Monday, March 22, 2010

Pictures from the Orgy



I spent the hour of spring’s arrival visiting the magical home of Shortia galacifolia.

Of course.

But nearby, frisky amphibians found their own way to celebrate the turn of the season.

They announced themselves with a thousand high-pitched trills. I didn’t recognize the sound at first. Then I remembered a small pond farther along the trail.

However, it sounded like a pond at sunset, and not the early afternoon.

Getting closer, I heard – and saw – them all around the water’s edge, singing, swimming, cavorting…



What a libidinous…amphibious…spectacle!


Hundreds and hundreds of them!

After I returned home, it was time to brush up on some basic facts about these creatures.

Initially, upon seeing them in the water, I thought “frogs.” But that was incorrect.

For one thing, frogs have smooth, wet skin while toads have dry, warty skin. Female frogs lay their eggs singly, in clumps on the surface of the water while female toads lay them in long strings like the ones I had seen coiling under the water.

I figured I was safe from violating any Blogger terms of services in posting these photos since they didn’t feature any full frontal toad nudity. Evidently, that’s a moot point though:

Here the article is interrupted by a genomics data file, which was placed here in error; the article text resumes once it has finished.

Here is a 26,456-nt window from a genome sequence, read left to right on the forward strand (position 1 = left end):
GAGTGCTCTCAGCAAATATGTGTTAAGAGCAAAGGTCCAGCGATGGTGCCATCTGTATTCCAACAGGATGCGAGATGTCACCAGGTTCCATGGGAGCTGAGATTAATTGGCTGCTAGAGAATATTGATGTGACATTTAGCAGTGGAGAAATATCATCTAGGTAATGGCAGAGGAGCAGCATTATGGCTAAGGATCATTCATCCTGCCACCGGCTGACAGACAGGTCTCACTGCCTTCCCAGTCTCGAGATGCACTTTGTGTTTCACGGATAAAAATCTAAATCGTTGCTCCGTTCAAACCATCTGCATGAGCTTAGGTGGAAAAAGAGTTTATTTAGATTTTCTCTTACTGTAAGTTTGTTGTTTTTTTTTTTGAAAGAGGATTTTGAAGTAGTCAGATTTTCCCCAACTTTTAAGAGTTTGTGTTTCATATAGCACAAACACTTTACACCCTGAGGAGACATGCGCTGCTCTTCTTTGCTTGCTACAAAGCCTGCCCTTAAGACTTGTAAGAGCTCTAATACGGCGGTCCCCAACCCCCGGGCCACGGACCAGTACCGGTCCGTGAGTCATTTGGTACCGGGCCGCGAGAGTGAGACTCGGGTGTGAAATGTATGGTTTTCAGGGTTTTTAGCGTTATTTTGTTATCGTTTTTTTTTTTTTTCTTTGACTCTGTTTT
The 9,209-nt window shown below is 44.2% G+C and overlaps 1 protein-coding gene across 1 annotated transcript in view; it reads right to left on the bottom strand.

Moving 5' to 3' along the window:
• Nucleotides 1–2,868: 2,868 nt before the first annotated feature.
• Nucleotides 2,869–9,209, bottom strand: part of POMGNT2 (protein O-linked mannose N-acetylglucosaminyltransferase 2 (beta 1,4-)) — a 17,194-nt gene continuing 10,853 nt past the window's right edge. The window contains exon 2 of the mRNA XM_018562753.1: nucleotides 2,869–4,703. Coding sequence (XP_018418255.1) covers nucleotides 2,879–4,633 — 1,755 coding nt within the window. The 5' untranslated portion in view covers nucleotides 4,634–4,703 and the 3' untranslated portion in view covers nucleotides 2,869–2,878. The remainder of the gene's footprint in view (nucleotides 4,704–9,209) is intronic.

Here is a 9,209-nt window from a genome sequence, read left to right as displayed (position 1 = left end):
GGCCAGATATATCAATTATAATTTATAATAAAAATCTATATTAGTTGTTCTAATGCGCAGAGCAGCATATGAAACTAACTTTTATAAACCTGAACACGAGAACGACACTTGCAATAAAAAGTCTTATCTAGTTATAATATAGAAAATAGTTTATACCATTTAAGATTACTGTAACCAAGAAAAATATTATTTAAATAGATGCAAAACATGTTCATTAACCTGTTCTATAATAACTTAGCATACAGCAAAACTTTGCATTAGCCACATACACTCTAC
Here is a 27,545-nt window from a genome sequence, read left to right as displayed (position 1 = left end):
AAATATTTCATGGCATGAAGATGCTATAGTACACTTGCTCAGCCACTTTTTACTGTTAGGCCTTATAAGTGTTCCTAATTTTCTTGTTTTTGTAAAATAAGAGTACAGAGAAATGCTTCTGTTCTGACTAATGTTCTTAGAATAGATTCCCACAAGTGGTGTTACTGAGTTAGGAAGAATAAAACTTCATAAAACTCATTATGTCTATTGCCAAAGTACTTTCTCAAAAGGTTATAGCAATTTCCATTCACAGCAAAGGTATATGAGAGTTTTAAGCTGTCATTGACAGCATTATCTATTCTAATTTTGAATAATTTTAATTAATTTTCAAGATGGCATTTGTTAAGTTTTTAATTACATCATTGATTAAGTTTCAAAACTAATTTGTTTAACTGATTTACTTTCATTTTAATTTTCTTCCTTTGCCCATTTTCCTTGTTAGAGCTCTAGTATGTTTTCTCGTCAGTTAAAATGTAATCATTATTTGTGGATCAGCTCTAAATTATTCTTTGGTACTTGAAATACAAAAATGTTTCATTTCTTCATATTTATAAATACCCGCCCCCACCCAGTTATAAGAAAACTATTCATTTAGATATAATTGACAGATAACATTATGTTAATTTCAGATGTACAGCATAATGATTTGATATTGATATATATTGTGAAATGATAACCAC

If you have ever seen a frog or toad up close you will realize that it is nearly impossible to tell males from females because they have no external genitalia. Instead, both males and females have a single opening, called a cloaca, which is a common opening for the digestive, urinary and reproductive tracts.

I read more:

Generally speaking, the mating process begins when males go to a body of water and begin to call. Each species makes a unique type of call, but even within a species the sound of a frog's call can be different from one to the next. The calls you hear are very important in the process of frog and toad mating.



The large egg-laden females make their way to the pond, lake, or stream attracted by the males calling from there and look for a mate. The female must be choosy, because she has many eggs that can only be fertilized by one male.

Once she has selected her mate, the female allows the male to climb on her back. She, by nature of the fact that she has to carry so many eggs, is larger than the male. He grasps her underneath her front arms and holds her tightly with his thumbs (which are large during the mating season) in what is known as amplexus. With the male on the female's back, their cloacae are lined up perfectly. Then, as the female begins to lay her eggs from her cloaca the male releases sperm from his cloaca and fertilizes them. This completes the mating process.



The gelatinous strand of eggs can be up to four feet in length.

Most of the eggs hatch in about 10 days, sometimes sooner if the temperature of the water is above 70 degrees Fahrenheit. The tiny tadpoles rest for a few days, receiving nourishment from the yolk sac stored in their bellies. As they develop in the pond, most of them eat aquatic plants, especially algae, as they develop.